Cree language revitalization consultant Gwen Cubbon said the approach will result in two new apps that teach the Indigenous words and phrases.
“It’s pretty amazing that we can preserve this … each app that we have is unique to the community we are creating it for,” Cubbon said.
“For MLTC, there’s nine (First Nation) communities … four Dene and five Cree. I’m specifically working on the Cree app and I’m focusing on certain words that may necessarily not be said in our community but will be focused on what they say in their community.
“My community, for example, we have a bit of Michif, we have a bit of French and Cree, all blended together.”
Cubbon hopes the apps inspire an appreciation for the languages in newer generations.
“One unique thing about this app is that we’re getting voices of our community and elders and kids and students, like, their voices are going to be on there and hopefully that ignites something in them to be excited about preserving and keeping the language,” she said.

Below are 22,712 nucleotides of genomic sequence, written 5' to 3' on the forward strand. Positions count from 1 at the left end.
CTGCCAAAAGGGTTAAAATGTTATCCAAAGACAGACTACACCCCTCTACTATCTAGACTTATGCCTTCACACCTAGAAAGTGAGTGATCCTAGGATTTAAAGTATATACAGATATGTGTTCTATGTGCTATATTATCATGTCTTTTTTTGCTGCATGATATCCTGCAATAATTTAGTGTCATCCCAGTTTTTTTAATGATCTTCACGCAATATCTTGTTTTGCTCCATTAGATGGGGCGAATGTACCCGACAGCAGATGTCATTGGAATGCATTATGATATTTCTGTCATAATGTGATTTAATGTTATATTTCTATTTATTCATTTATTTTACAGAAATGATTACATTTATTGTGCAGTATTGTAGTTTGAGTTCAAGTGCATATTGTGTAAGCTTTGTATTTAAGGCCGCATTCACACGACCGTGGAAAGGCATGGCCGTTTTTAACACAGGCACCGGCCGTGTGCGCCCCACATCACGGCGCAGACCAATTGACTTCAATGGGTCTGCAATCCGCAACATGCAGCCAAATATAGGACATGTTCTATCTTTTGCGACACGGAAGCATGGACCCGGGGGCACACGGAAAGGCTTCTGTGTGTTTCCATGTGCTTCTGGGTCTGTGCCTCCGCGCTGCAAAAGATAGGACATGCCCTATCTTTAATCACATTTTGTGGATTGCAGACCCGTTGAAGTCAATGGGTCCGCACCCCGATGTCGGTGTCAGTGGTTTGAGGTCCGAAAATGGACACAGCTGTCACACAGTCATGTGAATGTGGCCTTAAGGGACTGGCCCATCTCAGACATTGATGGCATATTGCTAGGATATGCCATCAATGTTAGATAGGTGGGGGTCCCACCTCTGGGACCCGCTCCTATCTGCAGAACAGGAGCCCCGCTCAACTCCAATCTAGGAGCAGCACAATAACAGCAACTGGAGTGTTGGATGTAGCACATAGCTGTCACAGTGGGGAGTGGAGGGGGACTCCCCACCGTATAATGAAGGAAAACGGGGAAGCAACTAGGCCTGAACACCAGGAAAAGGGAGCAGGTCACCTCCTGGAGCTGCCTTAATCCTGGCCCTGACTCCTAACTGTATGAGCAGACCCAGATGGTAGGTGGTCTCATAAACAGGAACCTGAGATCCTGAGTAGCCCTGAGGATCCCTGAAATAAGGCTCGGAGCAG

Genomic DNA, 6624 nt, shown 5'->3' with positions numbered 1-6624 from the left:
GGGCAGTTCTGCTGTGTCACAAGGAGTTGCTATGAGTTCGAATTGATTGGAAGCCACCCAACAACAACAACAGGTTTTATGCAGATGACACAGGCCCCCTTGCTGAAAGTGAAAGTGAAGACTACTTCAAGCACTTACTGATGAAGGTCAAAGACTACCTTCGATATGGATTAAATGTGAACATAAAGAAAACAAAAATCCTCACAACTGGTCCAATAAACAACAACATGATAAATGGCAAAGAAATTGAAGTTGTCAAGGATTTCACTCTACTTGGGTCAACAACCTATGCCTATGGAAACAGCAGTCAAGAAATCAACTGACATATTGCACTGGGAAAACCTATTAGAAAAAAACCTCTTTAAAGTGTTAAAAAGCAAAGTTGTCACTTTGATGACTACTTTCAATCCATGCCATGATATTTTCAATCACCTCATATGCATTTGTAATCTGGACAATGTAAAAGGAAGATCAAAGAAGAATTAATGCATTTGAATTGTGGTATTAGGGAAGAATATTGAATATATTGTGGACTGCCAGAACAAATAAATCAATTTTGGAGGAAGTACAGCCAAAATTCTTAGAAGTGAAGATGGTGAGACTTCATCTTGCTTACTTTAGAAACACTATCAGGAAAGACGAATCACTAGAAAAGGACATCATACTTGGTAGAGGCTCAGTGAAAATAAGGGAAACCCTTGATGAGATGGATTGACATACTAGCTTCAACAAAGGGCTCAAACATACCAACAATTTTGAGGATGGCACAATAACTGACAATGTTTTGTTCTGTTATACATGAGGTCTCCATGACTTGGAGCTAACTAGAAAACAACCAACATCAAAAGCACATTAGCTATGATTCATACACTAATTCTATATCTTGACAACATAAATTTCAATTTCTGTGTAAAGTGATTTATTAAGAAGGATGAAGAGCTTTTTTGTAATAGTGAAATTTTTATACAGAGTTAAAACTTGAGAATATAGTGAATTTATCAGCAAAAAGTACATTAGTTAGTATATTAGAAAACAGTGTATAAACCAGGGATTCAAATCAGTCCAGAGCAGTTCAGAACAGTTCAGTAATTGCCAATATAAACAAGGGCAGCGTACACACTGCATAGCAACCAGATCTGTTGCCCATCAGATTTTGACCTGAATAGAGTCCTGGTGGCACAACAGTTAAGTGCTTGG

“My community has had European influence for so very long because we are right next to the fur trade … for my generation, there’s barely any of us and I’m not that old.
“There’s not many of us that are willing or find it hard to find these resources to learn so I’m really excited that they have this tool where they can hear and practice.”
Cubbon said the Cree app already has 16 categories of vocabulary and phrases and the other will have 22.
“All you have to do is click on one of the categories and a picture will come up and you just press on the sound and it’ll say the words for you,” she said.
“There’s a few unique sounds in Cree that you can’t use with English.”
The app is available on the Apple Store.
Meadow Lake is approximately 255 km northwest of Saskatoon.
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